During the 16th and 17th centuries, Europe (and Salem, Massachusetts) was struck by a wave of witches and warlocks. Thousands and thousands of witches were discovered and executed. The discovery of these evil-doers did pose a certain problem, however, since few would admit to being witches. But with the use of aggressive interrogation techniques, people could be persuaded to admit their dark and nefarious deeds. Thanks to the efforts of the heroic inquisitors, Europe and Salem were saved from the axis of evil.
Of course, some would suggest that perhaps there were not nearly so many witches as the interrogators found. Some would say that the aggressive interrogation techniques were overly persuasive. They suggest that the torture didn't stop when the interviewee told the truth, but only when he or she told the “truth” that the interrogator wanted to hear. The inquisitor wanted to hear a very simple truth: that the victim was in fact a witch. In eliciting a confession, his version of the truth was confirmed. And herein lies the dilemma of using torture as a forensic technique. For in general, torture does not stop when the victim tells the truth, but only when he tells the “truth” that the torturer is inclined to believe. And it gets worse. For the torturer is a member of an organization that might have an erroneous version of the truth, which it becomes the torturers job to confirm. Or there might be different versions of the truth contending with each other in the same organization, in which case the victims become painful pawns of various internal factions, changing the “truth” with the identity of the torturer.
For all of these reasons, torture is a very poor forensic technique. On the one hand, the torturer is confirmed in his “truth,” on the other, his “truth” may have no relation to reality. The “24” version is torture simply does not conform to reality; Jack Bauer is as likely to discover the accurate location of witches and warlocks as he is to discover the location of the bomb.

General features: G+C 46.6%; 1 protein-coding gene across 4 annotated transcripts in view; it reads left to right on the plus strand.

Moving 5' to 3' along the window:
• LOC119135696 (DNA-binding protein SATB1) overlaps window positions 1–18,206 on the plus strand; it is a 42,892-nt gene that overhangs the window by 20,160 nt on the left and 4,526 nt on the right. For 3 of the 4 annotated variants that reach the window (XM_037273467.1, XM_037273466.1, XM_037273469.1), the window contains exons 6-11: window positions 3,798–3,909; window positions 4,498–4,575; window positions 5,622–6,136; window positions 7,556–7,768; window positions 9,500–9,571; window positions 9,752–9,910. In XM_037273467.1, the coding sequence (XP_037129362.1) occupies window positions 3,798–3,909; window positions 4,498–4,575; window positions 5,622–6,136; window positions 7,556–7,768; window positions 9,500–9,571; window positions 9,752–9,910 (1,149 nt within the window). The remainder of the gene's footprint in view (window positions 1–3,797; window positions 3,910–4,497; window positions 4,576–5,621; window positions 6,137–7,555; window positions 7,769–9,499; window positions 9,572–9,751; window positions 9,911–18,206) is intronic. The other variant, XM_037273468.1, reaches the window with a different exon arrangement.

All of this would seem obvious, but it is not obvious to the Mssrs. Cheney and Bush. It did not seem obvious to their last attorney general, and it would appear that their current nominee, Mukasey, doesn't seem to understand these rather obvious distinctions, and seems to be unwilling to make a clear statement on an obvious issue. It is one thing when rogue elements of an intelligence agency go off the rails, or when one of the many “contractors” exceeds his instructions, but it is quite another thing when such policies are defended at the highest levels of the American Government.
The Democrats in the Senate are in a position to put a stop to this, once and for all. But they have caved-in—as they always do—to an administration that knows no moral limits to power. Elected on a wave of anti-war fervor, they have done nothing, and less than nothing. And they have already signed a blank check for Cheney and Bush to begin yet one more war before they leave office. If they can't get the simple issues like torture right, what can we expect of them?
Finally, there is the issue of hypocrisy. Nine low-level soldiers have been prosecuted for Abu Gharaib; none are above the rank of staff sergeant. Yet nothing that any of these soldiers did is as bad as what Mukasey proposes to do. The ranks go to jail and have their lives ruined for what are (by comparison) minor infractions, while the generals (and the attorney general) escape all blame while making torture the official policy of the United States.